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Kathryn Grayson Nanz
Kathryn Grayson Nanz

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The Future of Color in CSS

The Past

We’ve always known that the way colors are represented on a monitor doesn’t encompass the full width and breadth of colors that the human eye can perceive. As always, art is limited by the technology of the time – ages ago, color decisions were limited based on the relative expense of various dyes or paint colors to produce. That’s why purple is associated with royalty in many western cultures; purple dyes used to be quite expensive, so wearing purple clothes was a real flex! Similarly, early computers were limited to green text on a black background because the monochrome monitors used phosphor, and green phosphor was the brightest and had the longest afterglow (which helped disguise the low refresh rates). Heck, if you’ve been doing web design or development for a while, you probably remember the list of 216 “web-safe” colors we were limited to in the 90s!

The Present

Similarly, the way we’re used to writing RGB colors now has a lot to do with the limitations of the time it was created. For instance, did you know that the reason RGB colors are defined on a scale from 0 to 255 is because a color is stored in three bytes of data (one for red, one for green, and one for blue)? So, if we were to take things all the way back to the binary, we’d see 00000000 - 00000000 - 00000000 as the code for pure black and 11111111 - 11111111 - 11111111 as the code for pure white – all off, or all on, basically. When we convert from binary to decimal, 1111111 converts to 255. So, when we’re defining RGB colors, we’re really telling each one of those subpixels in an RGB display what binary value we want it to take...but it’s a lot faster and easier for us to write them in the decimal value shorthand. Kind of cool, right? Like, we abstractly know that it’s all 1s and 0s in the end, but I think it can be a lot of fun to see the curtain pulled back in this way.

RGB pixels

Image from reason it is 255,lowest%2C 255 is the highest.

Back to the Future

Today, we’re seeing the shift from LCD to OLED screens, which opens up a whole new array of newly displayable colors for our usage. That new color set is known as P3, and it’s about 50% larger than our current RGB color set – which is pretty great, right? It means we’ll be able to design using brighter and more vibrant colors. But, we also know that it won’t be the last color set; the human eye is capable of seeing even more colors than we can currently represent on OLED screens. The set beyond P3 is known as Rec. 2020, and it’s what you can currently see on ultra-high definition displays (like when you see a TV advertised as being “4K UHD”) – although some of those still only support 90-97% of the full Rec. 2020 range.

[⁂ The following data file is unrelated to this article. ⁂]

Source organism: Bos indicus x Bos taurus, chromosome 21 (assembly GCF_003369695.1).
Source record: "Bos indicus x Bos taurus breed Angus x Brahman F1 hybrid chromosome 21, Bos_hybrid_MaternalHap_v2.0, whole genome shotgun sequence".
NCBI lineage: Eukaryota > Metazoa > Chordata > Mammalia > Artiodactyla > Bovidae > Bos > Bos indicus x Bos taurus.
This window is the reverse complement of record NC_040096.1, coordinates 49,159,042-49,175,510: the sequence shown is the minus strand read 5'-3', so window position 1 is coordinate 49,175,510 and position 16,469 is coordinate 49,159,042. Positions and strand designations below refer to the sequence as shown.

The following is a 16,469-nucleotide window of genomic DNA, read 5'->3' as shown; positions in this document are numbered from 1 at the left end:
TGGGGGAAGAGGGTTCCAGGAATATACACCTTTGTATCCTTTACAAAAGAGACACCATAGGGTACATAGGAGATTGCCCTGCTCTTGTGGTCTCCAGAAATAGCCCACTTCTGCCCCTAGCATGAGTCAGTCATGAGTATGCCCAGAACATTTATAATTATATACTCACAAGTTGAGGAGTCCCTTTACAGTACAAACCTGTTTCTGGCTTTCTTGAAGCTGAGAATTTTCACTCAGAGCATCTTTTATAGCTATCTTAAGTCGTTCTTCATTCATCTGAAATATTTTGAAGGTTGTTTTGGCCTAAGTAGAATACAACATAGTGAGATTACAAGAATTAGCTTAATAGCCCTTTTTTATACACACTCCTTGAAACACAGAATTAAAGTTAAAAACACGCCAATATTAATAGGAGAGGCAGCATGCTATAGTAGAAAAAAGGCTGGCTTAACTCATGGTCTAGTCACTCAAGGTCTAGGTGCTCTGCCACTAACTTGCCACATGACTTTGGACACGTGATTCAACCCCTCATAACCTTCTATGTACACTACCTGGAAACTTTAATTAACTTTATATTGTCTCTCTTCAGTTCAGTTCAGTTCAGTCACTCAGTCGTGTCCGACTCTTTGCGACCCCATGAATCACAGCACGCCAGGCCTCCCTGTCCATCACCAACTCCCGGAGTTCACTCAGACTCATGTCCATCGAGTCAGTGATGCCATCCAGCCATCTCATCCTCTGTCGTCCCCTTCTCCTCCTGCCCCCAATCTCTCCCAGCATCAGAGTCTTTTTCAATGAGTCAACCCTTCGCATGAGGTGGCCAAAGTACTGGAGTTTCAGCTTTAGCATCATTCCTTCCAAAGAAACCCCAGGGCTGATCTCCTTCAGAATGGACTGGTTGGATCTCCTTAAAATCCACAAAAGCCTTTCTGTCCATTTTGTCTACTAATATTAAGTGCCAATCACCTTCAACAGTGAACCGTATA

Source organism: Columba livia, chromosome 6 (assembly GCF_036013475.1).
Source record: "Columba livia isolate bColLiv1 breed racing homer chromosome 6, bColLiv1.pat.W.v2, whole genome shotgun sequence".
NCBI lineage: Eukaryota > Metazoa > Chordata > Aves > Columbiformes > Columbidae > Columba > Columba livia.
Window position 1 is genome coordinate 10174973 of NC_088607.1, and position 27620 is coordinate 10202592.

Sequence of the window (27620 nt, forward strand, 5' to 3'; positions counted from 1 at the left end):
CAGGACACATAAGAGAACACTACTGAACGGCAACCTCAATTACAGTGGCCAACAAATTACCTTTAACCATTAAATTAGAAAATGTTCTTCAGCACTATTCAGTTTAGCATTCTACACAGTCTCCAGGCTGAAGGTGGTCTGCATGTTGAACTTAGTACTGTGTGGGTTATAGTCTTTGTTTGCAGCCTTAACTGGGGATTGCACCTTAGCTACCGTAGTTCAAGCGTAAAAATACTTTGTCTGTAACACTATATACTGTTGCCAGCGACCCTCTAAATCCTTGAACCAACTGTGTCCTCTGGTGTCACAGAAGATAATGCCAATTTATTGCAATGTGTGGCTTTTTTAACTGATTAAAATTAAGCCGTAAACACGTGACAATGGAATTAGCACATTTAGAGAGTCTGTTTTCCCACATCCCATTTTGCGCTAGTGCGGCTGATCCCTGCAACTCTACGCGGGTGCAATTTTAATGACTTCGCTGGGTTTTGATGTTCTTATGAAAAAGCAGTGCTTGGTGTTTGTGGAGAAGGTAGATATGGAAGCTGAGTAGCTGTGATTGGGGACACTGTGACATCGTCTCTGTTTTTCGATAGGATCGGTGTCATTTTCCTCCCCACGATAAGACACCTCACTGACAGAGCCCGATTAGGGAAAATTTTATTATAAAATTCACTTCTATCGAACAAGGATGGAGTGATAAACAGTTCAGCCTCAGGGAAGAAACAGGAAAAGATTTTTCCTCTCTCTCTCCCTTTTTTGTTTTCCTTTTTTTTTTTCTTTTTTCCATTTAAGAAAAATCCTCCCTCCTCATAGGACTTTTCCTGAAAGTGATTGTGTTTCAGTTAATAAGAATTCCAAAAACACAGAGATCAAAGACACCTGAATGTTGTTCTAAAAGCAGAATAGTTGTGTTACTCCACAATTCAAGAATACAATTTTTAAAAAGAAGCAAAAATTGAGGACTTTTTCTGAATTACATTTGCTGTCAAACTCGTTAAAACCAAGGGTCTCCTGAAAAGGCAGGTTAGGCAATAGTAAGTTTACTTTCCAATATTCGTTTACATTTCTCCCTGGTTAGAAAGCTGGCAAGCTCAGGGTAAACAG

The important thing to take away from this is that P3 is the next – but not the last – color set available to us as developers, which meant that it was important for us to define a color syntax that could grow with us...unlike, unfortunately, the RGB model, which is too limited to use with P3 colors. What we’ve been referring to as RGB colors will be known moving forward as sRGB; the S is for “standard”. You might also start to see reference to “wide-gamut” color support, which is just a quick way to say “able to support more colors than an sRGB display”.

It’s possible to automatically convert from sRGB to P3 (or backwards), but when that’s done by an algorithm, it can distort the colors slightly from what the designer intended. That means we needed a new way for developers and designers to define color in CSS – one that’s not limited to the sRGB color model the way rgb(), hsl() or hex are. There are a few options out there for defining P3 colors, all from the CSS Color Module Level 4.

Options for Writing P3 Colors in CSS

color(display-p3 0 0 0)

In this syntax, we begin by specifying the color display type, which for our purposes would be display-p3 but could also be srgb or rec2020. Then, the three numbers are kind of an updated version of how we used to define sRGB color: each number still represents red, green, and blue (in that order), but instead of maxing out at 255, it now functions on a scale from 0 to 1, with 1 being equal to 100% (the same way we define opacity). So, if we wanted a color that was 100% pure red, we’d write it like color(display-p3 1 0 0).

This method is nice, because it’s a very similar syntax to the stuff we’re already familiar with – no big learning curve on the developer end. However, some argue that it’s actually less useful since the RGB approach to defining color is unintuitive. Which is true; it’s hard to fine-tune an RGB defined color in the code alone, unless you’re some kind of color and code wizard. For example, if you have a color that’s color(display-p3 0.6 0.44 0.89) how do you make it darker? How do you make it brighter? You’d almost always have to go back to some kind of color selection tool and adjust the color there, then derive a new RBG color value to copy into your code. Kind of a pain. Which brings us to...

lab(0% 0 0)